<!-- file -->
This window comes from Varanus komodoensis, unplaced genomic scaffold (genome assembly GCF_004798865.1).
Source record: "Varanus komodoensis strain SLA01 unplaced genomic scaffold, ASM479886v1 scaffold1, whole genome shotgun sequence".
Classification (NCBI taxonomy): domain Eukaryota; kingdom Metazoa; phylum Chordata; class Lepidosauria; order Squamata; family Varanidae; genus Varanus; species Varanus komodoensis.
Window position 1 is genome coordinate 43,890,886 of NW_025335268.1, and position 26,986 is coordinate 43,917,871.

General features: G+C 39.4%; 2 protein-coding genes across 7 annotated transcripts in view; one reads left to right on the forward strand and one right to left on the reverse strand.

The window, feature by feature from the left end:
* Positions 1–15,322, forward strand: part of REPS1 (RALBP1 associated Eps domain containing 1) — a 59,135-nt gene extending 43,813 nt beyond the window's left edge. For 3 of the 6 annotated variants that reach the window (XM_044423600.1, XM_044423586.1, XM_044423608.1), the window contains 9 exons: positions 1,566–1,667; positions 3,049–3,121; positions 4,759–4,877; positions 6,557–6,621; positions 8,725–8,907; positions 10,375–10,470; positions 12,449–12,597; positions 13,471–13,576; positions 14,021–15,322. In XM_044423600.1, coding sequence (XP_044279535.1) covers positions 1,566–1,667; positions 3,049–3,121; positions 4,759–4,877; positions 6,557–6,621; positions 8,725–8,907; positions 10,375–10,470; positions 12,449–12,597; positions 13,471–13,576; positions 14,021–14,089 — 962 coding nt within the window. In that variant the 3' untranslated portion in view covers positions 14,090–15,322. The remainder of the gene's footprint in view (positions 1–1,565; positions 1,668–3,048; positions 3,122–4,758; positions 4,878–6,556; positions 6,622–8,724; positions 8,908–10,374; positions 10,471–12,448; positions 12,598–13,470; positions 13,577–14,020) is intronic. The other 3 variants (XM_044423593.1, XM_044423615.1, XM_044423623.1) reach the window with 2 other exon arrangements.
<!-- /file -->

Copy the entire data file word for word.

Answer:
This window comes from Varanus komodoensis, unplaced genomic scaffold (genome assembly GCF_004798865.1).
Source record: "Varanus komodoensis strain SLA01 unplaced genomic scaffold, ASM479886v1 scaffold1, whole genome shotgun sequence".
Classification (NCBI taxonomy): domain Eukaryota; kingdom Metazoa; phylum Chordata; class Lepidosauria; order Squamata; family Varanidae; genus Varanus; species Varanus komodoensis.
Window position 1 is genome coordinate 43,890,886 of NW_025335268.1, and position 26,986 is coordinate 43,917,871.

General features: G+C 39.4%; 2 protein-coding genes across 7 annotated transcripts in view; one reads left to right on the forward strand and one right to left on the reverse strand.

The window, feature by feature from the left end:
* Positions 1–15,322, forward strand: part of REPS1 (RALBP1 associated Eps domain containing 1) — a 59,135-nt gene extending 43,813 nt beyond the window's left edge. For 3 of the 6 annotated variants that reach the window (XM_044423600.1, XM_044423586.1, XM_044423608.1), the window contains 9 exons: positions 1,566–1,667; positions 3,049–3,121; positions 4,759–4,877; positions 6,557–6,621; positions 8,725–8,907; positions 10,375–10,470; positions 12,449–12,597; positions 13,471–13,576; positions 14,021–15,322. In XM_044423600.1, coding sequence (XP_044279535.1) covers positions 1,566–1,667; positions 3,049–3,121; positions 4,759–4,877; positions 6,557–6,621; positions 8,725–8,907; positions 10,375–10,470; positions 12,449–12,597; positions 13,471–13,576; positions 14,021–14,089 — 962 coding nt within the window. In that variant the 3' untranslated portion in view covers positions 14,090–15,322. The remainder of the gene's footprint in view (positions 1–1,565; positions 1,668–3,048; positions 3,122–4,758; positions 4,878–6,556; positions 6,622–8,724; positions 8,908–10,374; positions 10,471–12,448; positions 12,598–13,470; positions 13,577–14,020) is intronic. The other 3 variants (XM_044423593.1, XM_044423615.1, XM_044423623.1) reach the window with 2 other exon arrangements.